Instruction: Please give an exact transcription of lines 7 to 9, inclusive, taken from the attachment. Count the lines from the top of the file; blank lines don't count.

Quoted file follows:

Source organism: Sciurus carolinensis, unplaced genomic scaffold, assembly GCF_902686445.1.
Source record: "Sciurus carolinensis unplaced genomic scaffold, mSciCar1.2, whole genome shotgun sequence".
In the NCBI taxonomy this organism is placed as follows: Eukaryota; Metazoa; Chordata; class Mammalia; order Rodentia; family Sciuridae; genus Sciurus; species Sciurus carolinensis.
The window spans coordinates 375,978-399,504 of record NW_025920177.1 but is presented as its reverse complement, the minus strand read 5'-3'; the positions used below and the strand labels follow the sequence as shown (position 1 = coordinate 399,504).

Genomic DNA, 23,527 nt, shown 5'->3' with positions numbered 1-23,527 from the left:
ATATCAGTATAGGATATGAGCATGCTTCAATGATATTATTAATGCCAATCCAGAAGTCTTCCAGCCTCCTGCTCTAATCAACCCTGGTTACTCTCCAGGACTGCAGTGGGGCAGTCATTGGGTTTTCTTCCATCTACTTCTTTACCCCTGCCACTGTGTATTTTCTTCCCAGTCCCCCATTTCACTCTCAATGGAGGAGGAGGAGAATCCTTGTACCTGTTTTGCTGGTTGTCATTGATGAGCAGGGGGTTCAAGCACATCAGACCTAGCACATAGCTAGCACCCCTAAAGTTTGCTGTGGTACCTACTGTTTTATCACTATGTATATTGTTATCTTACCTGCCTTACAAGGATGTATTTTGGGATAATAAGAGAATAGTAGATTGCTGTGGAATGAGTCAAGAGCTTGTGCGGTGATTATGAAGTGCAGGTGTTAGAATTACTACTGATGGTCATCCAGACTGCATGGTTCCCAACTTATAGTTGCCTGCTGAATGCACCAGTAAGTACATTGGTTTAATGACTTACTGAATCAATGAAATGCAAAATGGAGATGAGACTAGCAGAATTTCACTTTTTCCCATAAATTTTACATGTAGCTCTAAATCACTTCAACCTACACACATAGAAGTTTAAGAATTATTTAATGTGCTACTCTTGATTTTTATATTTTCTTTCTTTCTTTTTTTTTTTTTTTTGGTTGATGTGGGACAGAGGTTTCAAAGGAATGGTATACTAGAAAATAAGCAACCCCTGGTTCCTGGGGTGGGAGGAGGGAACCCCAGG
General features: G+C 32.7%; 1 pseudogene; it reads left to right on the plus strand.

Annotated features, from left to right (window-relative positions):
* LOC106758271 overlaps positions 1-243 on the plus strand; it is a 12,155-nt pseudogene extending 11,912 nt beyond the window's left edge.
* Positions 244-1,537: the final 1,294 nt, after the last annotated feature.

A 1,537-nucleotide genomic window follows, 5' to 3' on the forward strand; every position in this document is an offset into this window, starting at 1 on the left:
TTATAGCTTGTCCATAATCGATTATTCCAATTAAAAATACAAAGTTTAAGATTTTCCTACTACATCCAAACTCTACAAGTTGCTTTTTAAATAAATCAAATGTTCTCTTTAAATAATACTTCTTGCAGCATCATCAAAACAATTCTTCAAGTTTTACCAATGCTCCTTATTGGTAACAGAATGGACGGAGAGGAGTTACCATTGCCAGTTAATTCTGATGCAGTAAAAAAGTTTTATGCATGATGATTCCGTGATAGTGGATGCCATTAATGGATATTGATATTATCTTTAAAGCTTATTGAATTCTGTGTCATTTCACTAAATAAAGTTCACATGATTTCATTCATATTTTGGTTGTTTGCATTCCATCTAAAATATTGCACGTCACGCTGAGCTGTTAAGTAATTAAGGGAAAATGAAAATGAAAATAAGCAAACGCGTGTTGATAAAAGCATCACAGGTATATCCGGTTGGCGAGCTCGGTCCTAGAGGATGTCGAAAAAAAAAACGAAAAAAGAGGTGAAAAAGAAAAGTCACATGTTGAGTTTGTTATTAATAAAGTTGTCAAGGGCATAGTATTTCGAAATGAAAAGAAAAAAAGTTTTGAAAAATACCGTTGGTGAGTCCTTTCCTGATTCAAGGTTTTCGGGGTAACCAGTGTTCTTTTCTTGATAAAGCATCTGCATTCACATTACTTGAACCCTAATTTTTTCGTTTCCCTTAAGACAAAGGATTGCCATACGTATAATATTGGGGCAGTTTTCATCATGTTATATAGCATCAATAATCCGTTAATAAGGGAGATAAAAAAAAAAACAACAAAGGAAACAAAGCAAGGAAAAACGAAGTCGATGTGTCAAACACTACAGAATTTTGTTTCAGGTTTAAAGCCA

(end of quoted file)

General features: G+C 32.7%; 1 pseudogene; it reads left to right on the plus strand.

Annotated features, from left to right (window-relative positions):
* LOC106758271 overlaps positions 1-243 on the plus strand; it is a 12,155-nt pseudogene extending 11,912 nt beyond the window's left edge.